database you’ve just created. Now right-click on the Cubes node and choose the Cube
Wizard. In a more complex data source, you’d split the fact table (the values you’re
browsing) and the dimension tables (the things you use to slice and dice the values)
out into separate tables, but here everything is conveniently stored in the one table.
The HitID is the measure – although the value has no meaning, we’ll set the usage
of this later.

Create four dimensions, using the star schema model and accepting all the defaults:

  1. URL (standard dimension type based on the URL column)
  2. Referrer (standard dimension type based on the URLReferrer column)
  3. User Agent (standard dimension type based on the UserAgent column)
  4. Time (time dimension type, year / quarter / month / day hierarchy, based on the HitTime

When the wizard dumps you unceremoniously into the Cube Editor, select the HitId measure
and click the Properties button in the bottom left hand corner. Set the Aggregate
Function to be Count, not Sum. This switches the aggregations to count how many entries
there are, not the values contained in them. Lastly, choose Tools / Process Cube,
designing storage using the defaults and then executing the process. The cube is now
available for browsing.

NB Make sure you choose the option to incrementally update the shared dimensions,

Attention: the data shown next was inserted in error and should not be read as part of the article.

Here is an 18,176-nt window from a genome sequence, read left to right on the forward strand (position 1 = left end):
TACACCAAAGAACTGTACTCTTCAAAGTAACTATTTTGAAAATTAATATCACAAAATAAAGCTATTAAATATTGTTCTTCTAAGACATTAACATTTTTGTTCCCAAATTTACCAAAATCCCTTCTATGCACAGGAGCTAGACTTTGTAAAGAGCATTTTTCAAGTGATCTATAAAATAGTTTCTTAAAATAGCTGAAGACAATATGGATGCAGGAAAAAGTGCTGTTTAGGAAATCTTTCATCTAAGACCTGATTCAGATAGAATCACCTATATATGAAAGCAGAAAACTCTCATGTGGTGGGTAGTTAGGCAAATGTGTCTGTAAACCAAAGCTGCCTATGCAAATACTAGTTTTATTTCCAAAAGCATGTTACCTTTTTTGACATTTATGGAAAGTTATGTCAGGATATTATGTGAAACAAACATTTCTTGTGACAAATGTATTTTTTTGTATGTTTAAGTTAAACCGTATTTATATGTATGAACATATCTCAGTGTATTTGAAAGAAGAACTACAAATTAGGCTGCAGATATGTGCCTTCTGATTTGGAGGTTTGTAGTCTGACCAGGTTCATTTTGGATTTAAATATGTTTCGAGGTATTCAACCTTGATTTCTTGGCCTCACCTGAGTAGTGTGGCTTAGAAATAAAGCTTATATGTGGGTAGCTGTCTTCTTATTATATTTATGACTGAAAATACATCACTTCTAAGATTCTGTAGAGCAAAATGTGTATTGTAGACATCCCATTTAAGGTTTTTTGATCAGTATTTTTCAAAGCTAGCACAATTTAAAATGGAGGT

if you’ve created the dimensions above as shared – otherwise the processing step will
fail on repeated attempts.

Step 5: Use Excel to Browse the Cube
Now comes the fun part! In Excel, choose Data / PivotTable and PivotChart Report.
Select External Data Source and get the data from the OLAP cube (you might have to
set up a new query using Microsoft Query). Accept all the other defaults, and you’ll
wind up with an empty PivotTable embedded in the spreadsheet. You can now drag fields
to the PivotTable – make sure you drag HitID to the centre of the table, and then
drag the dimensions to rows or columns. The context-sensitive menus allow you to customise
sorting, grouping and formatting. Create a PivotChart to see a graphical view, such
as this:

Well done if you’ve got this far! Have fun analysing your blog data and identifying
some of the trends. You might be surprised as to which kinds of blog entries are the
most popular, or what aggregators are visiting your site…

Comments (2)

  1. talei Hanaa says:


    This is a good site, but we would like to have a tutorial of step by step for new data warehouse users. I have already my operational data base but I don’t know the steps used to create a star schema to use for my data warehouse.

    Thank you

  2. Richard Corfield says:

    I’ve been doing fine with the pivot table and Office XP, but have just upgraded to Office 2003 and it’s stopped working 🙁 It lets me choose a cube but failes when it comes to create the chart with "Unable to initialise data source". I’m wondering if this is a known problem. I’m on Analysis Services Feb CTP, but we’ve also tested this on Beta 2.